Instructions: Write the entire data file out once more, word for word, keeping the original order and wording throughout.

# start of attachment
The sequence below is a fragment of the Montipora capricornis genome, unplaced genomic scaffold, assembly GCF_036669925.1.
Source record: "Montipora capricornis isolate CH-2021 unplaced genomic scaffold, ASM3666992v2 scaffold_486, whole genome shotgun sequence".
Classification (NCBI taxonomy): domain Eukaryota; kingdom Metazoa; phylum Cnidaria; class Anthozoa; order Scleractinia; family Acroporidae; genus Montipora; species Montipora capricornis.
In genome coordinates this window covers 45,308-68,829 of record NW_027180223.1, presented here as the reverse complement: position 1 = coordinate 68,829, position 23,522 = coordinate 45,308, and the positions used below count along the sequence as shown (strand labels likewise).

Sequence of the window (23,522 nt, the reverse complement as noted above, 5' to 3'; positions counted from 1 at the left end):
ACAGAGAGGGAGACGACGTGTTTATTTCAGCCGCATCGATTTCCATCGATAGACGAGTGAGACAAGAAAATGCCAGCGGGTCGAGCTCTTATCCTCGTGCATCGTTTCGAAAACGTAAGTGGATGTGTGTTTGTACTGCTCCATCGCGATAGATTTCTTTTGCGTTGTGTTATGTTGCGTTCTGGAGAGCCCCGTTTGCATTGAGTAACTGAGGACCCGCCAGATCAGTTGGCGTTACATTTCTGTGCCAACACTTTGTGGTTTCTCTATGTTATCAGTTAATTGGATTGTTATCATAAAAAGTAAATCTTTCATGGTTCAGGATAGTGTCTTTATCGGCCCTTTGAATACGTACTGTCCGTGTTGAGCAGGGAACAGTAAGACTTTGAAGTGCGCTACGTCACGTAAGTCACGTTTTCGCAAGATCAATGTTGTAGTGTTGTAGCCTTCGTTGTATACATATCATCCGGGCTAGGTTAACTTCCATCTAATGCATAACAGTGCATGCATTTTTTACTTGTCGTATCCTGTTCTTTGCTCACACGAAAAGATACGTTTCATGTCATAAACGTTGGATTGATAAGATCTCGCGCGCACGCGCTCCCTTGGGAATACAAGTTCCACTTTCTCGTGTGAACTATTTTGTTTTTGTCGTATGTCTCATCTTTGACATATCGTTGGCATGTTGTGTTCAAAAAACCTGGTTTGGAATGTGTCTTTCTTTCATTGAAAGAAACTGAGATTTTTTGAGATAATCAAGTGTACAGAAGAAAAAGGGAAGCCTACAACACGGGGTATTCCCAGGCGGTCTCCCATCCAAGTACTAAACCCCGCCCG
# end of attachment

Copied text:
The sequence below is a fragment of the Montipora capricornis genome, unplaced genomic scaffold, assembly GCF_036669925.1.
Source record: "Montipora capricornis isolate CH-2021 unplaced genomic scaffold, ASM3666992v2 scaffold_486, whole genome shotgun sequence".
Classification (NCBI taxonomy): domain Eukaryota; kingdom Metazoa; phylum Cnidaria; class Anthozoa; order Scleractinia; family Acroporidae; genus Montipora; species Montipora capricornis.
In genome coordinates this window covers 45,308-68,829 of record NW_027180223.1, presented here as the reverse complement: position 1 = coordinate 68,829, position 23,522 = coordinate 45,308, and the positions used below count along the sequence as shown (strand labels likewise).

Sequence of the window (23,522 nt, the reverse complement as noted above, 5' to 3'; positions counted from 1 at the left end):
ACAGAGAGGGAGACGACGTGTTTATTTCAGCCGCATCGATTTCCATCGATAGACGAGTGAGACAAGAAAATGCCAGCGGGTCGAGCTCTTATCCTCGTGCATCGTTTCGAAAACGTAAGTGGATGTGTGTTTGTACTGCTCCATCGCGATAGATTTCTTTTGCGTTGTGTTATGTTGCGTTCTGGAGAGCCCCGTTTGCATTGAGTAACTGAGGACCCGCCAGATCAGTTGGCGTTACATTTCTGTGCCAACACTTTGTGGTTTCTCTATGTTATCAGTTAATTGGATTGTTATCATAAAAAGTAAATCTTTCATGGTTCAGGATAGTGTCTTTATCGGCCCTTTGAATACGTACTGTCCGTGTTGAGCAGGGAACAGTAAGACTTTGAAGTGCGCTACGTCACGTAAGTCACGTTTTCGCAAGATCAATGTTGTAGTGTTGTAGCCTTCGTTGTATACATATCATCCGGGCTAGGTTAACTTCCATCTAATGCATAACAGTGCATGCATTTTTTACTTGTCGTATCCTGTTCTTTGCTCACACGAAAAGATACGTTTCATGTCATAAACGTTGGATTGATAAGATCTCGCGCGCACGCGCTCCCTTGGGAATACAAGTTCCACTTTCTCGTGTGAACTATTTTGTTTTTGTCGTATGTCTCATCTTTGACATATCGTTGGCATGTTGTGTTCAAAAAACCTGGTTTGGAATGTGTCTTTCTTTCATTGAAAGAAACTGAGATTTTTTGAGATAATCAAGTGTACAGAAGAAAAAGGGAAGCCTACAACACGGGGTATTCCCAGGCGGTCTCCCATCCAAGTACTAAACCCCGCCCG